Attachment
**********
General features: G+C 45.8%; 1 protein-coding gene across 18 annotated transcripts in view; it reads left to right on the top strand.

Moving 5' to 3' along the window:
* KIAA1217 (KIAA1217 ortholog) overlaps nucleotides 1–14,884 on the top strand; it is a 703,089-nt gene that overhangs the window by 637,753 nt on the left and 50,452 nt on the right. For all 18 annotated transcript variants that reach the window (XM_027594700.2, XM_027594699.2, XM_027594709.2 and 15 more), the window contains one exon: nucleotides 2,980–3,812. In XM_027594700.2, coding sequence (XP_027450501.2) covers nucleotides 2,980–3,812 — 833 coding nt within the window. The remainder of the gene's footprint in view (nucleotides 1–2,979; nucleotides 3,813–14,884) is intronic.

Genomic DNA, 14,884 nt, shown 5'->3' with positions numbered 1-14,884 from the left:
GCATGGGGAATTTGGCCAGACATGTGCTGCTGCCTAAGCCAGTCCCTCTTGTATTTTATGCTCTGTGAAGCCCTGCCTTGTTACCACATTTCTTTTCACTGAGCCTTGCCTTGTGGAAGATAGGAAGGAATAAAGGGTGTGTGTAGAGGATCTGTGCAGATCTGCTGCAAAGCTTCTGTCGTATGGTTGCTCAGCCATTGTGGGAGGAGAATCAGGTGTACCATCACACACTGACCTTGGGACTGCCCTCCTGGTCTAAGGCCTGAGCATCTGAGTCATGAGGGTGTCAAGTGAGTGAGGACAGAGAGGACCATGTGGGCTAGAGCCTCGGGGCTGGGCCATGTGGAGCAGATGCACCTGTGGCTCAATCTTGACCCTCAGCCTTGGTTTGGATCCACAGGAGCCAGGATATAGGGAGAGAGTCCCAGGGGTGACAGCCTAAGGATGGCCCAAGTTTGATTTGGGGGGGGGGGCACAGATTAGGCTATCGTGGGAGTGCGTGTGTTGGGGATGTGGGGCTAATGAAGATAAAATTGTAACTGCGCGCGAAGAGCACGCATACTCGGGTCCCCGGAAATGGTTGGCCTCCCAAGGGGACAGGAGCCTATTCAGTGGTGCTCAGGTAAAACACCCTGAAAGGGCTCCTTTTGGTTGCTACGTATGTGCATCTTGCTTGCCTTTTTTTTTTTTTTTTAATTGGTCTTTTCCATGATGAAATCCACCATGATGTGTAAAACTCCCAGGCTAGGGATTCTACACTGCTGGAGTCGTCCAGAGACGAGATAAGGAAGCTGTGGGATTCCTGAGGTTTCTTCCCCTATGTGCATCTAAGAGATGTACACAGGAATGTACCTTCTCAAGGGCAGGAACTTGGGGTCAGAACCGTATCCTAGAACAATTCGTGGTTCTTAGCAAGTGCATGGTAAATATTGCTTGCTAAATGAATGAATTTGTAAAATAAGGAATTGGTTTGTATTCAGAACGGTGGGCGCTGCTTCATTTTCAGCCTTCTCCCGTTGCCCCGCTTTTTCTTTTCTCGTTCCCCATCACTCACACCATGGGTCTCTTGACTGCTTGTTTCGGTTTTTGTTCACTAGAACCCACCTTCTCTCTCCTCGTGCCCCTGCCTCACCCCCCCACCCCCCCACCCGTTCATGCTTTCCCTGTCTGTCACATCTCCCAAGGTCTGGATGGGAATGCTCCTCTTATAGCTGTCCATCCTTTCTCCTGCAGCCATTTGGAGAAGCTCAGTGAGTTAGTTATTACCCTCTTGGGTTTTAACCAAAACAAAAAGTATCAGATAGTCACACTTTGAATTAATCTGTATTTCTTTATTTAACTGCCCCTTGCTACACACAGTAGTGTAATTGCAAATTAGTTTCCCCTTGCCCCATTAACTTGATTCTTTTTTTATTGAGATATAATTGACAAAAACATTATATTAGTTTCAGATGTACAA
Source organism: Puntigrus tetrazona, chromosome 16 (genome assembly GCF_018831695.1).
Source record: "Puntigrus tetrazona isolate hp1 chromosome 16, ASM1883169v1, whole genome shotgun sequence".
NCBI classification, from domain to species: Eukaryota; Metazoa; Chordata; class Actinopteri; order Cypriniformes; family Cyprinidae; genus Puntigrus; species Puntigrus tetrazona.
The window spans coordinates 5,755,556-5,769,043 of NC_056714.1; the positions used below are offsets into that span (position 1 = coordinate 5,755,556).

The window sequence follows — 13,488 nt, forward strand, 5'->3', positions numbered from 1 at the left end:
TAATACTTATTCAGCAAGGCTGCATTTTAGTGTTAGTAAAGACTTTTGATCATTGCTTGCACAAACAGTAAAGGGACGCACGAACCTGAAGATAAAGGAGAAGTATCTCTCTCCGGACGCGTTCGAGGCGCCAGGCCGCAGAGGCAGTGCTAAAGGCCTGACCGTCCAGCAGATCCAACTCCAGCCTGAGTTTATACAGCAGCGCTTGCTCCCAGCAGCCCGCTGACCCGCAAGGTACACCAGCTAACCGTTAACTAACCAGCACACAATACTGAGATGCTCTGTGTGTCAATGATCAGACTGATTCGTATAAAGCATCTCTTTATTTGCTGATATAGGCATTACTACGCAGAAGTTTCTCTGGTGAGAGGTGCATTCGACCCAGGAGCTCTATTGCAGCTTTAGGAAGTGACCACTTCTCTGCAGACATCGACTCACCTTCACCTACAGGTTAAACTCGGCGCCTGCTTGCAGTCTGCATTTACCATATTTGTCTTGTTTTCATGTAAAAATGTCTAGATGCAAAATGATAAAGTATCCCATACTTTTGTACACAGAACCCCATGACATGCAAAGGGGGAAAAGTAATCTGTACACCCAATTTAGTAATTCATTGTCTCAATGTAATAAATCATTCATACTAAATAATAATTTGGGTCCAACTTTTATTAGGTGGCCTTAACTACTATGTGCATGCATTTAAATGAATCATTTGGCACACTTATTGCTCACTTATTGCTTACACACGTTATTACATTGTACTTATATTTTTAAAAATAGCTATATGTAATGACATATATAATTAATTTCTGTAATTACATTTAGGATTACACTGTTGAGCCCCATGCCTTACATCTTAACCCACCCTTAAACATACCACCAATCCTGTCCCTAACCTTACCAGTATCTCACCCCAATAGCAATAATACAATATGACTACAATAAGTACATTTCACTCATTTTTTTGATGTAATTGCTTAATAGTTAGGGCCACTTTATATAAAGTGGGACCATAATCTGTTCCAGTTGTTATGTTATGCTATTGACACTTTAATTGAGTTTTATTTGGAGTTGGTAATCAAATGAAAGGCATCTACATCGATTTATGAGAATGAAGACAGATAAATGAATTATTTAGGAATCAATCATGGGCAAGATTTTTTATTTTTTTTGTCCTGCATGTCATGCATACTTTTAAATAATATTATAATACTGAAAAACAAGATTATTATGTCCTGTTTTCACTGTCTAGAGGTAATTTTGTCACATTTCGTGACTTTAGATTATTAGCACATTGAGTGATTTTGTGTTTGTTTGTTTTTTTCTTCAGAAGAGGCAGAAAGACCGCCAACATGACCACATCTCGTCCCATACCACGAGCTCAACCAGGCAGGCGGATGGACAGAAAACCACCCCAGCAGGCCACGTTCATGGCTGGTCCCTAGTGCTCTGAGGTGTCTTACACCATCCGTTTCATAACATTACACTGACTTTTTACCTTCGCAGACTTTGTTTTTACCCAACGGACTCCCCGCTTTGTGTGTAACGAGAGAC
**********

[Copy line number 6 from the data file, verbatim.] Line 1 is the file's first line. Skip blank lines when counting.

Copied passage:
Source organism: Puntigrus tetrazona, chromosome 16 (genome assembly GCF_018831695.1).